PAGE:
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VOL. 42 | NO. 39 | Friday, September 28, 2018

Lawsuit funds create transportation options for seniors

By Joe Morris

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Five years ago, a settlement among National Health Investors and National HealthCare Corp., and the state of Tennessee (as well as the receiver for SeniorTrust of Florida and ElderTrust of Florida) created a $40 million fund for charitable purposes.

The lawsuit was longstanding and complex, and involved alleged overpayments for financially struggling nursing homes, as well as excessive management fees.

The settlement was created so that the Chancery Court for the State of Tennessee in Davidson County would determine how the fund would be used for charitable purposes, with the office of attorney general and the public providing input in that process.

Almost immediately $5 million went to the Community Foundation of Middle Tennessee “to address a broad range of immediate elderly needs,” according to the court, which further ordered in November 2017 the remaining $35 million be distributed as grants in the areas of: affordable senior housing; senior dental; senior transportation; and legal services for seniors.

The transportation funds totaled $3.6 million and went to the Southwest Tennessee Development District for its Senior Volunteer Transportation Network, which will use the money to continue a pilot program that was the culmination of conversations that had begun more than a year prior, says Keita Cole, project coordinator for SVTN and West Tennessee director for MyRide, the transportation program that has been created from the grant.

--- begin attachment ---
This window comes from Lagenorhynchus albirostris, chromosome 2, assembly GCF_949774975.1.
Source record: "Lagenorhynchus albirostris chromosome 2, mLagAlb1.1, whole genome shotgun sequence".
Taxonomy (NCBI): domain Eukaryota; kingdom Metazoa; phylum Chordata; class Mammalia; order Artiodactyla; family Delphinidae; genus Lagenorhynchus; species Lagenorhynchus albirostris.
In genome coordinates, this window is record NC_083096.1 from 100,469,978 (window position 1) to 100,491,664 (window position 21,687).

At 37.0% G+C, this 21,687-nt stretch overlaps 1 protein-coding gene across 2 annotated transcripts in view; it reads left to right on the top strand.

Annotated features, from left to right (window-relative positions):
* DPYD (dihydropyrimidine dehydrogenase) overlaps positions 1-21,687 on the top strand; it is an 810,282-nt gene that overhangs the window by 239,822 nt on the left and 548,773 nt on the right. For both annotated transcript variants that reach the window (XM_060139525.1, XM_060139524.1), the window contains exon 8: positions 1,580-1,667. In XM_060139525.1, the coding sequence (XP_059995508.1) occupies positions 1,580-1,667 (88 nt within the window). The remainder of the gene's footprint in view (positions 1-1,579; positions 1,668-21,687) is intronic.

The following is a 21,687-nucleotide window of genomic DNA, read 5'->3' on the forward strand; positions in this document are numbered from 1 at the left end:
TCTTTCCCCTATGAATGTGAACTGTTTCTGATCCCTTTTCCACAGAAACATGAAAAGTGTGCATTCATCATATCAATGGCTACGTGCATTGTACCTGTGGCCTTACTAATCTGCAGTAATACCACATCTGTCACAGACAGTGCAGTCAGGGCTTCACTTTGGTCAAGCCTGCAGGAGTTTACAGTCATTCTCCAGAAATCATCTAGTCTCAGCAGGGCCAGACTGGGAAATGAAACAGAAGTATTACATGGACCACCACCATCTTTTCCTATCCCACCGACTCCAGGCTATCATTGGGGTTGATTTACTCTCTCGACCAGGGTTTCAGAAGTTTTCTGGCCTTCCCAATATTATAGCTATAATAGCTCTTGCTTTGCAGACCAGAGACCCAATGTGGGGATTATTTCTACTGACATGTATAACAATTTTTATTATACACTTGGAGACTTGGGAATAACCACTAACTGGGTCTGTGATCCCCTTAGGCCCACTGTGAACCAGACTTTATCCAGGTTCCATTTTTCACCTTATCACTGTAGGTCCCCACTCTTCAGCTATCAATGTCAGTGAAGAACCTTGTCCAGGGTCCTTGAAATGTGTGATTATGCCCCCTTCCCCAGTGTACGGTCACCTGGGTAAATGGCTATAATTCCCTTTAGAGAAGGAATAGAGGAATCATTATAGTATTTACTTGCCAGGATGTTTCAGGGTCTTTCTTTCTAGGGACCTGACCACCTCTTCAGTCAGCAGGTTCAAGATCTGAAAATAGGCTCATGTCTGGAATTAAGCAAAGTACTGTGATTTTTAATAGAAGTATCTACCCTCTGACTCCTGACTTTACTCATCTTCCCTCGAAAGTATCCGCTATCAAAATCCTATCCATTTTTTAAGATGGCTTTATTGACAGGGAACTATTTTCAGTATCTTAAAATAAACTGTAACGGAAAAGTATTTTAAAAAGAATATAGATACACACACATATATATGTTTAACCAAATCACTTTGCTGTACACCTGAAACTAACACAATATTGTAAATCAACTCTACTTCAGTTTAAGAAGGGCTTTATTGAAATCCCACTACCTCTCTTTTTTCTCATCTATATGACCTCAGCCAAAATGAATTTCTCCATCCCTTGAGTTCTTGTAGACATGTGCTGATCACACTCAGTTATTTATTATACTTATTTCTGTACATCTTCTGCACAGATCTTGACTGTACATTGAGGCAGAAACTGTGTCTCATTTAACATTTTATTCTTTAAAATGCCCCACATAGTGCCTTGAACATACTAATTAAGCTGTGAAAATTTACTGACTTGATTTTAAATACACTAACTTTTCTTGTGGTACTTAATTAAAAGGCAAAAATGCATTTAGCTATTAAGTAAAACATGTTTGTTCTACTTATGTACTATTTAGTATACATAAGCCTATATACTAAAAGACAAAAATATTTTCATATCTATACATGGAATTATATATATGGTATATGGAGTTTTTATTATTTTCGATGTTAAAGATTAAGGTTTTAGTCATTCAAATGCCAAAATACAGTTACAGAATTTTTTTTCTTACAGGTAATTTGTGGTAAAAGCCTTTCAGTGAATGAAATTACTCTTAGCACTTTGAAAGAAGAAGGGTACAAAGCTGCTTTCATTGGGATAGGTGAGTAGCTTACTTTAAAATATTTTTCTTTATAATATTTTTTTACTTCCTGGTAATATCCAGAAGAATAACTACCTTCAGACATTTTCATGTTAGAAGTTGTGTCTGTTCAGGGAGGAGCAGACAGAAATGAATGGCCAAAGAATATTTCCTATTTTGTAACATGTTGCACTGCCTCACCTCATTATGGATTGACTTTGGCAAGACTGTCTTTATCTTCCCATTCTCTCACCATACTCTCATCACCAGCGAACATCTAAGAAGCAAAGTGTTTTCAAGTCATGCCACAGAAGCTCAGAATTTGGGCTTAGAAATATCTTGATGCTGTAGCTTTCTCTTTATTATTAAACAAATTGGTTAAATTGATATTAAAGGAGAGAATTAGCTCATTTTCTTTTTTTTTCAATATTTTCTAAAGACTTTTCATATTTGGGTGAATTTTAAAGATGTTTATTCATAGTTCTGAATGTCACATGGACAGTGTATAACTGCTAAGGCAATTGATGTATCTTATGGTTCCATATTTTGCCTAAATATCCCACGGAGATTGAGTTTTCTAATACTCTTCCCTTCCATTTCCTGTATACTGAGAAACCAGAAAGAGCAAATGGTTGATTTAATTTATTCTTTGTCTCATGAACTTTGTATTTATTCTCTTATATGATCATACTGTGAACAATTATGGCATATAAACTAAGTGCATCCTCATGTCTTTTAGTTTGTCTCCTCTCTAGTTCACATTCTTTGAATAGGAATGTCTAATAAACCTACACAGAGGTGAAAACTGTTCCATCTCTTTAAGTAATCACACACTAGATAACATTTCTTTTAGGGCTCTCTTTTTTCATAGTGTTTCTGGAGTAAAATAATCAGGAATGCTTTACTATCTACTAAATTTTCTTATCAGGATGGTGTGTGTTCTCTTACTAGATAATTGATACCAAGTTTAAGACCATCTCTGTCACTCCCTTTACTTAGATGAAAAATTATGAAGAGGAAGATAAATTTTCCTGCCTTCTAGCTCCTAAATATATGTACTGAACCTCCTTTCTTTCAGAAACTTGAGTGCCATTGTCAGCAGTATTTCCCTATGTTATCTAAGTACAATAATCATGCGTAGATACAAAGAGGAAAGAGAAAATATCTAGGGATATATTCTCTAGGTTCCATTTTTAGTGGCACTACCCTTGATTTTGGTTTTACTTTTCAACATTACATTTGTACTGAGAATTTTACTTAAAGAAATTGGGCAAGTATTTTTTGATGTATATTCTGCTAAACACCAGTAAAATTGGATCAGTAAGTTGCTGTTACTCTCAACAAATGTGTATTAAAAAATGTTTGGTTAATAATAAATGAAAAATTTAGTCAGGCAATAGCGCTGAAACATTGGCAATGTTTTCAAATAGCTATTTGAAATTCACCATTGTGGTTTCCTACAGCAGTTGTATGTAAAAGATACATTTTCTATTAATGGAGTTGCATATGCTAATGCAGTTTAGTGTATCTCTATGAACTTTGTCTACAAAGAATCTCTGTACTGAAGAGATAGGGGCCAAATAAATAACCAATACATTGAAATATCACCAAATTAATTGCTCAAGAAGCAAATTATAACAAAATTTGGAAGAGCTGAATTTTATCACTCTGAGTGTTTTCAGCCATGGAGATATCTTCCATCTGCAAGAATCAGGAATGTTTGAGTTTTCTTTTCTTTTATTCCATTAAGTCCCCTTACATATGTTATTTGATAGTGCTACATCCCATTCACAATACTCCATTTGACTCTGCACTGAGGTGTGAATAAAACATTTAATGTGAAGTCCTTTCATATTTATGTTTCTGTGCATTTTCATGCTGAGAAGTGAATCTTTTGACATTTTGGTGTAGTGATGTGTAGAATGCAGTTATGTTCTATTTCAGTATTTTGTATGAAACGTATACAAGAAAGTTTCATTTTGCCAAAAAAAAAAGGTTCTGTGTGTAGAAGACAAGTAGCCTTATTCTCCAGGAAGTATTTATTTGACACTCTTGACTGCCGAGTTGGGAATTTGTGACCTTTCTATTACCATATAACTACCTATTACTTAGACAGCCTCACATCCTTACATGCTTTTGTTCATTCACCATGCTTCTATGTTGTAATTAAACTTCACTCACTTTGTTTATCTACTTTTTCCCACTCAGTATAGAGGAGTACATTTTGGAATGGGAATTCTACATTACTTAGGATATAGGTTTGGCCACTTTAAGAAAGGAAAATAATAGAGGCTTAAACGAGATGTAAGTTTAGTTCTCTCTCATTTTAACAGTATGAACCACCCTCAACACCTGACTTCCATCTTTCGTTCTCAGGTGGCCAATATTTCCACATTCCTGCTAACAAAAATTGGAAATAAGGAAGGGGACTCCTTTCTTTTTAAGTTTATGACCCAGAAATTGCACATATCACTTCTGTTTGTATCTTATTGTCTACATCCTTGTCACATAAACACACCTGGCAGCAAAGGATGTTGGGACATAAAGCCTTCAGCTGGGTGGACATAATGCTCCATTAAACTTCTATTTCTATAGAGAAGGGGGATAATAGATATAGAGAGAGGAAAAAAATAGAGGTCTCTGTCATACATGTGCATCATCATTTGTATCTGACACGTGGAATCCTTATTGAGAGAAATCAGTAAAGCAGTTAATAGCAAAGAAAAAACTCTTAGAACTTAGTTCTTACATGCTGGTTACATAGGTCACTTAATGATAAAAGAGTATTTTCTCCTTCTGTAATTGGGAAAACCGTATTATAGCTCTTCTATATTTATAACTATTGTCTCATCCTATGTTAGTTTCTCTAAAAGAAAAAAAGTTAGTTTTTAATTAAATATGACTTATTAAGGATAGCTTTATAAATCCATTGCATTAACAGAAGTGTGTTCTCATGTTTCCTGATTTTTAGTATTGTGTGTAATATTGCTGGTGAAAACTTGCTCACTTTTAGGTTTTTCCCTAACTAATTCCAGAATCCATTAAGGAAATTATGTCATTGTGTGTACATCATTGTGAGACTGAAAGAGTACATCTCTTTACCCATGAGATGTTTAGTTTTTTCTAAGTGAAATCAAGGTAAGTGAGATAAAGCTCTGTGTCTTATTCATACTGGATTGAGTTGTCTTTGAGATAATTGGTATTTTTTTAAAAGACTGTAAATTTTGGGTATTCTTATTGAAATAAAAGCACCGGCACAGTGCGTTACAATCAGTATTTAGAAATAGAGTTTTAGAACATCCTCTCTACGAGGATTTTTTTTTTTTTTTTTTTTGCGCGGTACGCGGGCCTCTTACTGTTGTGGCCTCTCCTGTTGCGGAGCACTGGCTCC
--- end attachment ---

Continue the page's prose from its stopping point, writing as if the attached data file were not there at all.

“The Tennessee Commission on Aging and Disability contacted my office in September 2016 to see if rural transportation was an issue for the people in our coverage counties and how we addressed it,” Cole explains. “They wanted to know if we’d be interested in piloting a program for rural transportation. About that same time, Madison County had the highest number of fatalities in the state for drivers ages 65 and older.

“That’s not a number we were proud of, certainly, and transportation has been in the top three needs for our seniors for a long time. We let the commission know that we were very interested, and then got busy with our executive board to begin seeing what a program would look like.”

The first stop was the Blount County Community Action Agency, which had been successfully operating SMiles, a senior-friendly, door-to-door program successfully. Based on what they learned, Cole and her staff began MyRide with a $70,000 budget and a similar set of policies, procedures, volunteer vetting and cost-per-ride structure.

Like other programs in the state, MyRide is a membership program, riders must be older than 60 and still be ambulatory either on their own or with the use of a cane or walker. They must live in Madison County, where the pilot is under way, and the destinations must be within county lines as well.

“We do essential trips, which for our folks can include the beauty shop or bank as much as the grocery store or doctor,” Cole says. “Our volunteers donate their time and their personal vehicle, they can just drop someone off or go with them into the store or the doctor’s office. We wanted a door-through-door program, because that’s more helpful to people.”

Thus far the program has done more than 2,000 trips in its first year, with 64 riders and about 40 volunteers. The waiting list has grown to more than 30 people, so volunteer commitment is an ongoing issue.

“We have riders and families who are so grateful to have an option, because some of them had a lot of anxiety about driving or riding the bus,” Cole adds. “Now they have one person who’s helping them, and they just love it.”

Going forward, the grant funds will help MyRide TN take the Madison County pilot and create a 30-program network over the next three years. Already Bradley County is preparing to roll, and other counties are working to start new MyRide programs in their areas as well.

“This is such a big deal for the state of Tennessee,” Cole says. “A lot of people elsewhere are watching to see how we do this, because this isn’t a problem that’s just limited to our state or region. Hopefully, when people see how necessary this is, we’ll be able to continue to keep all these programs funded.”

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